The state constitution grants counties the option of adopting a charter for their own form of government, and that charter may provide for direct legislation by the people through the initiative and referendum process. Seven counties have adopted a charter, and all provide for initiatives and referendums. (Links to County Home Rule Charters)

  • Clallam County
  • Clark County
  • King County
  • Pierce County
  • San Juan County
  • Snohomish County
  • Whatcom County

Commission Counties

Non-charter counties with the commission form of government do not have the authority to establish initiative and referendum powers.


Examples of Initiative and Referendum Procedures

Charter County Provisions

Code City Provisions


Examples of Recent Initiatives and Referendums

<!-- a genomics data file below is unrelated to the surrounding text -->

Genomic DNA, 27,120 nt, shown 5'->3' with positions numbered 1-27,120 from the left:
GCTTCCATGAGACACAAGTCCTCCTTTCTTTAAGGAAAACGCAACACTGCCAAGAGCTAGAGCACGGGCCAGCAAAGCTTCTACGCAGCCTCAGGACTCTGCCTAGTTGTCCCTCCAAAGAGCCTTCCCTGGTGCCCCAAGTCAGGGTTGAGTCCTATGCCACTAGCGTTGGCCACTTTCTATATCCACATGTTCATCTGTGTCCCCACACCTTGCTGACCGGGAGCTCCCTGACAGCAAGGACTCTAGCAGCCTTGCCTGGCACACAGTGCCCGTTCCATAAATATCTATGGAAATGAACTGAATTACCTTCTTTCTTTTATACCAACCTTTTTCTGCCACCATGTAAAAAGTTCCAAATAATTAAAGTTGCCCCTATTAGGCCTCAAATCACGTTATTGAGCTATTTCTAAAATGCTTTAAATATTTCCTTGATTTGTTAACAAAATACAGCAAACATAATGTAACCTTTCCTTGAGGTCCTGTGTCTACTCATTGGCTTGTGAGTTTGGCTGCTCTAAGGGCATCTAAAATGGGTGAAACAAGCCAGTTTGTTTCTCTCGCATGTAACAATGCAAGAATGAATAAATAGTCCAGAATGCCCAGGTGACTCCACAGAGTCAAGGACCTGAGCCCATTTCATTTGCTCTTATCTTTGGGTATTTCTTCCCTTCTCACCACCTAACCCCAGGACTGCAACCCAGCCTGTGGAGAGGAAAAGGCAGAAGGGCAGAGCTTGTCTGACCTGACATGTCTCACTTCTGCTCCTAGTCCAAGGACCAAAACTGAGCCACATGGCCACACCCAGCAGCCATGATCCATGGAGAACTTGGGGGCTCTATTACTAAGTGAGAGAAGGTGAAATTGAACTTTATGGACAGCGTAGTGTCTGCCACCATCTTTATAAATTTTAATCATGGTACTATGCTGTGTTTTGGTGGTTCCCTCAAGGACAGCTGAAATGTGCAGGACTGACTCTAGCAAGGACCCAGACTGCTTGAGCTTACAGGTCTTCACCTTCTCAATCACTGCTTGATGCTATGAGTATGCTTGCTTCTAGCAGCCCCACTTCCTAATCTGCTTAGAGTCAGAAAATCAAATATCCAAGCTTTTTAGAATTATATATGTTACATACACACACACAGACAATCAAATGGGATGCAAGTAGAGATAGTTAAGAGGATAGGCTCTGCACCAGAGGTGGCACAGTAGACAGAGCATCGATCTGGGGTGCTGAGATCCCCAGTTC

Below are recent examples of city and county initiatives and referendums that were submitted to voters. This list is not comprehensive.

Annexations

  • Brier Proposition No. 1 (November 2012). Referendum on whether to approve the city's Allview Heights annexation. Voters approved the annexation with 54% of the vote.
  • Lake Stevens Proposition No. 1 (November 2019). Referendum on whether to approve the city's Southeast Island annexation.
  • Wenatchee Propositions Nos. 1 and 2 (February 2017). Two separate referendum measures on whether to approve city's Maple and Walnunt/McKittrick annexations. Voters rejected the annexations with 92% and 81% of the vote, respectively.

Automated Traffic Enforcement Cameras